Syndicate content

Congo, Republic of

Part of the #Youthbiz movement? Share your story!

Valerie Lorena's picture

Also available in: Français | العربية

A boat trip from Port Elizabeth to Kingstown, in the Caribbean country of Saint Vincent and the Grenadines, is a one-hour trip that locals take several times a day. It was during one of these journeys that the boat of Kamara Jerome, a young Vincentian fisherman, ran out of gas six miles from Bequia City in what is termed locally as the "Bequia Channel." While waiting for help with strong wind gusts and the sun on his head, the idea of developing a boat that would run with wind and solar energy was born. Soon after, the idea became a prototype; a boat using green technology was on the water making 20-year-old Jerome a winner of international innovation competitions and a role model to other Caribbean youth.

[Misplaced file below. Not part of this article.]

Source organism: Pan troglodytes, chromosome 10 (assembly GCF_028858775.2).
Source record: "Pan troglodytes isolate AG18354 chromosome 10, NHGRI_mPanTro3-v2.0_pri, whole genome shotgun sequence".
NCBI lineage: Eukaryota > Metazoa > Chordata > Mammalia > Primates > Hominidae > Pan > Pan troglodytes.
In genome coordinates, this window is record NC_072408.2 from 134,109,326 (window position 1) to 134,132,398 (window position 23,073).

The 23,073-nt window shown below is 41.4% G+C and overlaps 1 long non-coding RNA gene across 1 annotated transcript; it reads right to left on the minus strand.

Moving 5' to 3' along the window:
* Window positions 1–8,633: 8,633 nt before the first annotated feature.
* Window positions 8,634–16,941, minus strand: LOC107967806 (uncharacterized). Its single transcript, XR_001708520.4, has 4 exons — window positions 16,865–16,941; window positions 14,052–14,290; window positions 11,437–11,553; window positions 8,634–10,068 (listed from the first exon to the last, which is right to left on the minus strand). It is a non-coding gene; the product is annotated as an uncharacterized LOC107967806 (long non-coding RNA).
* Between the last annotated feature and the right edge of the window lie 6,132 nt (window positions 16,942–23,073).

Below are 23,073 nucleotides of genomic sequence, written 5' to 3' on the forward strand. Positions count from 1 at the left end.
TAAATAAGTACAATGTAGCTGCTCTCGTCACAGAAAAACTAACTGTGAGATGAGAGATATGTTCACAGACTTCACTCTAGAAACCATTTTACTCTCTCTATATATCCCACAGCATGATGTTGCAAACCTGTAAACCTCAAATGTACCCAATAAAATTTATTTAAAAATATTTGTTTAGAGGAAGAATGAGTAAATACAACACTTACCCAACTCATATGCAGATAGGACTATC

In Mexico, young engineer Daniel Gomez runs a multimillion bio-diesel company originally conceived as a research project for his high school chemistry class. Gomez and his partners - Guillermo Colunga, Antonio Lopez, and Mauricio Pareja - founded SOLBEN (Solutions in bio-energy in Spanish) in their early twenties. 
Although Daniel and Kamara have different educational backgrounds, they do share one important skill, the ability to identify a problem, develop an innovative solution, and take it to the market. In other words, being an entrepreneur, an alternative to be economically active, that seems to work and not only for a few.

Actions speak louder than words: Opportunities abound for forests in combating climate change

Ellysar Baroudy's picture
Franka Braun/World Bank